Apartment Home Sharing: Proper Zoning
Learn about Home sharing for apartments, its benefits, and zoning laws so that multifamily properties and residents can take advantage of this growing trend.
Since Airbnb’s launch in 2008, the short-term home sharing model has upended the hospitality industry. Now, they’re further disrupting it by enabling home sharing in multifamily communities through an alliance with Migo by RealPage®.
Home sharing benefits property owners
According to Multi-housing News, the pandemic's impact has caused short-term rental platforms to pivot in a very short period of time, which has resulted in modified business models that are more financially sustainable and flexible for multifamily property owners. Their resiliency in the most difficult financial environment in over a decade indicates that short-term rentals are here to stay.
At the same time, the multifamily industry's perception of short-term rentals (STRs) has evolved over the years. Before the pandemic, multifamily property owners viewed STRs as a threat, not as a benefit.
But that view is changing due to a rapidly accelerating demand for flexible living. Simply put, apartment residents who don't occupy their units 365 days per year want the option to engage in home sharing, which can enable them to make money on their unused space. In fact, home sharing can enable renters to offset their rent by upwards of 20 percent.* (Data source: Migo)
Property owners also stand to benefit from the arrangement through higher occupancy and lease renewal rates, which translates into increased rent revenue. It's a win-win. The problem is that many towns and cities across the country either prohibit apartment home sharing or severely restrict it.
Home sharing support and challenges
Until now, almost all short-term rentals hosted in apartments have occurred without property managers’ knowledge, and some have violated city, state, and local home sharing ordinances. Enter Migo by RealPage®.
With the Migo home sharing solution, property owners can harness the power of RealPage to deliver the only comprehensive suite of technology and services needed to successfully manage, monitor, and monetize home sharing on Airbnb in multifamily communities. Migo enables multifamily owners to unlock new revenue streams while supporting residents’ desire for flexibility and the ability to offset their rent.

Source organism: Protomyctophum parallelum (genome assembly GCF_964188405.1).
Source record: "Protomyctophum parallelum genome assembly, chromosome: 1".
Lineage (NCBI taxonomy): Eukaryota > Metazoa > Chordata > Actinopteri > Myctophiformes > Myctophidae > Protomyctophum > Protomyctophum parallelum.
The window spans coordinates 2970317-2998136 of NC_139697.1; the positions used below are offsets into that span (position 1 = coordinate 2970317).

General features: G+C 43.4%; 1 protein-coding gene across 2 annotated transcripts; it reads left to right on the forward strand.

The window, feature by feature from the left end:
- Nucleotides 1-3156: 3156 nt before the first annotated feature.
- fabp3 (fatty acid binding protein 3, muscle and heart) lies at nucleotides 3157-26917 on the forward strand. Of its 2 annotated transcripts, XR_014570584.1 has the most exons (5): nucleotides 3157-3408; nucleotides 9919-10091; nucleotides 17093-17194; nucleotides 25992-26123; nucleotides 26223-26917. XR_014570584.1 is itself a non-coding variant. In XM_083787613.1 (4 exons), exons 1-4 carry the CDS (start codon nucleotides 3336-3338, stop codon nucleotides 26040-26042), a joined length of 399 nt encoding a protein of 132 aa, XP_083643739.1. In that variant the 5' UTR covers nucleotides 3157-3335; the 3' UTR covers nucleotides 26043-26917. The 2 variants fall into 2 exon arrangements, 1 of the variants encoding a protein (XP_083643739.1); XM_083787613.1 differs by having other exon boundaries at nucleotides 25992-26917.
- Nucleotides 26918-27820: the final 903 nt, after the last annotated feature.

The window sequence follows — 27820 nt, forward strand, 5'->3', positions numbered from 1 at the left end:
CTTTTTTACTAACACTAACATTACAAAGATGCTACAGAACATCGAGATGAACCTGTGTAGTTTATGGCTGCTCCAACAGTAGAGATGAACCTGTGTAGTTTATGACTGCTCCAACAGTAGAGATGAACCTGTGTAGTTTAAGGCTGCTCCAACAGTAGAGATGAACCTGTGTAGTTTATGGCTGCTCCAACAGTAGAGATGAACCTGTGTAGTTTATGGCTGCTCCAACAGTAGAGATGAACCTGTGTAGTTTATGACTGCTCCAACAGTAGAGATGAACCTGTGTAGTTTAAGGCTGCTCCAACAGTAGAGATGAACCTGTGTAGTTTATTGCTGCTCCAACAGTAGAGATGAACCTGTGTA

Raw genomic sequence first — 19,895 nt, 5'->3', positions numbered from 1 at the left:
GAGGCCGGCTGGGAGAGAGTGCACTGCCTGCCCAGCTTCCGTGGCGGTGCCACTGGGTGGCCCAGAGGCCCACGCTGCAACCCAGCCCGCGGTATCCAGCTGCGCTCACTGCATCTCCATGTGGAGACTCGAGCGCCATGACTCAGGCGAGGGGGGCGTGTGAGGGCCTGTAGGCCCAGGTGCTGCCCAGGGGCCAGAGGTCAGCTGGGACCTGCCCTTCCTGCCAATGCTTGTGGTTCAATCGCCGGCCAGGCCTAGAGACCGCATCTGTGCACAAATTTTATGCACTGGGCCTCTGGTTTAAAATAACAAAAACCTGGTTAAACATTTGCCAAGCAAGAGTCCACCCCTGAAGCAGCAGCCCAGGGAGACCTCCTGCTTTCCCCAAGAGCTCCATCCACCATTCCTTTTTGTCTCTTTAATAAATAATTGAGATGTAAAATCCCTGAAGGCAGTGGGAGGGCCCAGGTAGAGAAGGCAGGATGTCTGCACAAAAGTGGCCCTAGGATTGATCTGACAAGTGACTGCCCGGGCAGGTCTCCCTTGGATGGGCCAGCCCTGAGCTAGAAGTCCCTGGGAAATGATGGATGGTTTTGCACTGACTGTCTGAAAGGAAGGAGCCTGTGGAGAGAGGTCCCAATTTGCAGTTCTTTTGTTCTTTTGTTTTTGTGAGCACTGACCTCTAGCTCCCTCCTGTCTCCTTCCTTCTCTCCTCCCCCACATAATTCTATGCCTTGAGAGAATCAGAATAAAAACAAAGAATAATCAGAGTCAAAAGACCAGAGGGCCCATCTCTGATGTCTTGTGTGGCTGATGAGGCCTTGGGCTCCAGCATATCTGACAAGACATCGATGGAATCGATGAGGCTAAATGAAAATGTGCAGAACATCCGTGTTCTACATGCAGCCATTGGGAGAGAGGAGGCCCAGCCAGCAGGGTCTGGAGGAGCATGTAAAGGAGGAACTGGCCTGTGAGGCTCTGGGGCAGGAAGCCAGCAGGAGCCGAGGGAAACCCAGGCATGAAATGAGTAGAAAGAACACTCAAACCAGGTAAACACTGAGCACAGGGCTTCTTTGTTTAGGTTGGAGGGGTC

Migo also helps property owners and residents navigate the restrictions imposed by local ordinances and does so by simplifying and securing the multifamily short-term rental experience for all parties involved and by monitoring home sharing arrangements to ensure that residents and short-term guests follow the terms and restrictions established by multifamily communities and local ordinances.
In this article, we have compiled a summary of cities that impose such short-term rental restrictions so multifamily communities and their residents can be better prepared to capitalize on this rapidly growing sector of the rental sharing economy.
New York City
New York City has some of the strictest short-term rental laws. The New York State Multiple Dwelling Law makes it illegal for an apartment (in most apartment buildings) to be rented out for less than 30 days, unless the permanent resident (the “host”) is present at the same time (which means that a resident cannot rent out their entire apartment). Sales and use taxes and hotel room occupancy taxes apply, and only two paying guests are permitted.
Apartments cannot be advertised as available for short-term rental, as mandated by state law. Illegal advertising of apartments (defined as a building with three or more units) is subject to a fine of up to $7,500.
San Francisco was among the first cities to regulate short-term rentals. As early as 2014, the city imposed a limitation on the number of days a property can be rented out for short stays.
In order to home share in San Francisco, the resident (host) must be registered as a business and as a short-term rental. San Francisco maintains a list of all registered hosts, who report every quarter on occupancy.